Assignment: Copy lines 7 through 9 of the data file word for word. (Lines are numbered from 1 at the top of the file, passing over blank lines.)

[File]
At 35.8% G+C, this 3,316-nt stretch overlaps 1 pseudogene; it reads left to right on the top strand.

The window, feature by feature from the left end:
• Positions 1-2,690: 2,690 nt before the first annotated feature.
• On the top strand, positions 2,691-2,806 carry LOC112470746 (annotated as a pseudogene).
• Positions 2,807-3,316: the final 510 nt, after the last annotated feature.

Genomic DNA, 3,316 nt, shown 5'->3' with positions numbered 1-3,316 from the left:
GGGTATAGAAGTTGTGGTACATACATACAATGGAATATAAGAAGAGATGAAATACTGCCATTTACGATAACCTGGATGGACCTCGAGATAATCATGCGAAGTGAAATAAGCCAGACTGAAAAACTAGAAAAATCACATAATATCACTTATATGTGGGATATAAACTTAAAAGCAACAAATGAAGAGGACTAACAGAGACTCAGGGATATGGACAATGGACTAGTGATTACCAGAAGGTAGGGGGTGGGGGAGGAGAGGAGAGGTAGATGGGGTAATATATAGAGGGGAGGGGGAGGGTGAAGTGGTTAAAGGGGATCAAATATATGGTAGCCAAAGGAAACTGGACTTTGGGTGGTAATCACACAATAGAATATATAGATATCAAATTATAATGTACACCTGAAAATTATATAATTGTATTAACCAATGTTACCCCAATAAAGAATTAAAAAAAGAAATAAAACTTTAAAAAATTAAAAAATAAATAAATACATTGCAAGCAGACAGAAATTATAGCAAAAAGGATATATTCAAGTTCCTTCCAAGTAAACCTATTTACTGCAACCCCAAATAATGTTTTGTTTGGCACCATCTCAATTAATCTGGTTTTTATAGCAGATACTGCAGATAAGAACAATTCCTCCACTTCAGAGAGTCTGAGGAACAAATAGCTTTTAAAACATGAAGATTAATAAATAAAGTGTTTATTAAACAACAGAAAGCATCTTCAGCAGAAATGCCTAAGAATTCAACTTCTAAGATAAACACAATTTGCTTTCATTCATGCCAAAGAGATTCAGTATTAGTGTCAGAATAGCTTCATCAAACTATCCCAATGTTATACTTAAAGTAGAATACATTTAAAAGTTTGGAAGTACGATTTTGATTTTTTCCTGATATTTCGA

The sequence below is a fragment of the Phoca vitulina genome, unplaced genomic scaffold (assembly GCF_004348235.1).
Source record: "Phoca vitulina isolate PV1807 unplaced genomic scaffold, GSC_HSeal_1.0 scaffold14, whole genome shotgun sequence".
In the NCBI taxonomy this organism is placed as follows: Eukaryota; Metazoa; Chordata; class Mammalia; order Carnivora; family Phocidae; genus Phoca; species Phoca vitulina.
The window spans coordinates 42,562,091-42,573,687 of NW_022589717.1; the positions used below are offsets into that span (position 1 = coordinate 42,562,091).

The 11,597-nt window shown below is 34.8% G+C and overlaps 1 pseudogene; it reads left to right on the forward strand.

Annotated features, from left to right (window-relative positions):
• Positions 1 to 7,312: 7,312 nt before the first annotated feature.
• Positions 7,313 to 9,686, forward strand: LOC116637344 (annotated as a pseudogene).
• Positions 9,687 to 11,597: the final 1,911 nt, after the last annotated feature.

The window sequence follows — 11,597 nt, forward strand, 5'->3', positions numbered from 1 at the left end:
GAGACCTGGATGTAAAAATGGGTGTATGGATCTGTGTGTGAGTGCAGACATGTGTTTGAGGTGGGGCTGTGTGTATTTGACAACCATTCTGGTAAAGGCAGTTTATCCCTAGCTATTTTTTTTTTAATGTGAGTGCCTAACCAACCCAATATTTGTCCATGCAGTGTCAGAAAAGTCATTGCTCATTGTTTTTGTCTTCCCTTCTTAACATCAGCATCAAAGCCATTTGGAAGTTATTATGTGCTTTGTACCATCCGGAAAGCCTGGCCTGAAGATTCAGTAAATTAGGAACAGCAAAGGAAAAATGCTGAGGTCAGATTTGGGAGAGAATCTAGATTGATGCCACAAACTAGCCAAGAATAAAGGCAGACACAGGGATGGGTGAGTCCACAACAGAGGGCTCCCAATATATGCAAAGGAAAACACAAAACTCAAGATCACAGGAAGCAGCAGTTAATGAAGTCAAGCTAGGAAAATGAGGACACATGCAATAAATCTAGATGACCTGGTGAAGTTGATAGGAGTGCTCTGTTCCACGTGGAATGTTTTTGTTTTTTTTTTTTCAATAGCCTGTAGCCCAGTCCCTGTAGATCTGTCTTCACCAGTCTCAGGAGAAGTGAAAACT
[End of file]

GGGTATAGAAGTTGTGGTACATACATACAATGGAATATAAGAAGAGATGAAATACTGCCATTTACGATAACCTGGATGGACCTCGAGATAATCATGCGAAGTGAAATAAGCCAGACTGAAAAACTAGAAAAATCACATAATATCACTTATATGTGGGATATAAACTTAAAAGCAACAAATGAAGAGGACTAACAGAGACTCAGGGATATGGACAATGGACTAGTGATTACCAGAAGGTAGGGGGTGGGGGAGGAGAGGAGAGGTAGATGGGGTAATATATAGAGGGGAGGGGGAGGGTGAAGTGGTTAAAGGGGATCAAATATATGGTAGCCAAAGGAAACTGGACTTTGGGTGGTAATCACACAATAGAATATATAGATATCAAATTATAATGTACACCTGAAAATTATATAATTGTATTAACCAATGTTACCCCAATAAAGAATTAAAAAAAGAAATAAAACTTTAAAAAATTAAAAAATAAATAAATACATTGCAAGCAGACAGAAATTATAGCAAAAAGGATATATTCAAGTTCCTTCCAAGTAAACCTATTTACTGCAACCCCAAATAATGTTTTGTTTGGCACCATCTCAATTAATCTGGTTTTTATAGCAGATACTGCAGATAAGAACAATTCCTCCACTTCAGAGAGTCTGAGGAACAAATAGCTTTTAAAACATGAAGATTAATAAATAAAGTGTTTATTAAACAACAGAAAGCATCTTCAGCAGAAATGCCTAAGAATTCAACTTCTAAGATAAACACAATTTGCTTTCATTCATGCCAAAGAGATTCAGTATTAGTGTCAGAATAGCTTCATCAAACTATCCCAATGTTATACTTAAAGTAGAATACATTTAAAAGTTTGGAAGTACGATTTTGATTTTTTCCTGATATTTCGA

The sequence below is a fragment of the Phoca vitulina genome, unplaced genomic scaffold (assembly GCF_004348235.1).
Source record: "Phoca vitulina isolate PV1807 unplaced genomic scaffold, GSC_HSeal_1.0 scaffold14, whole genome shotgun sequence".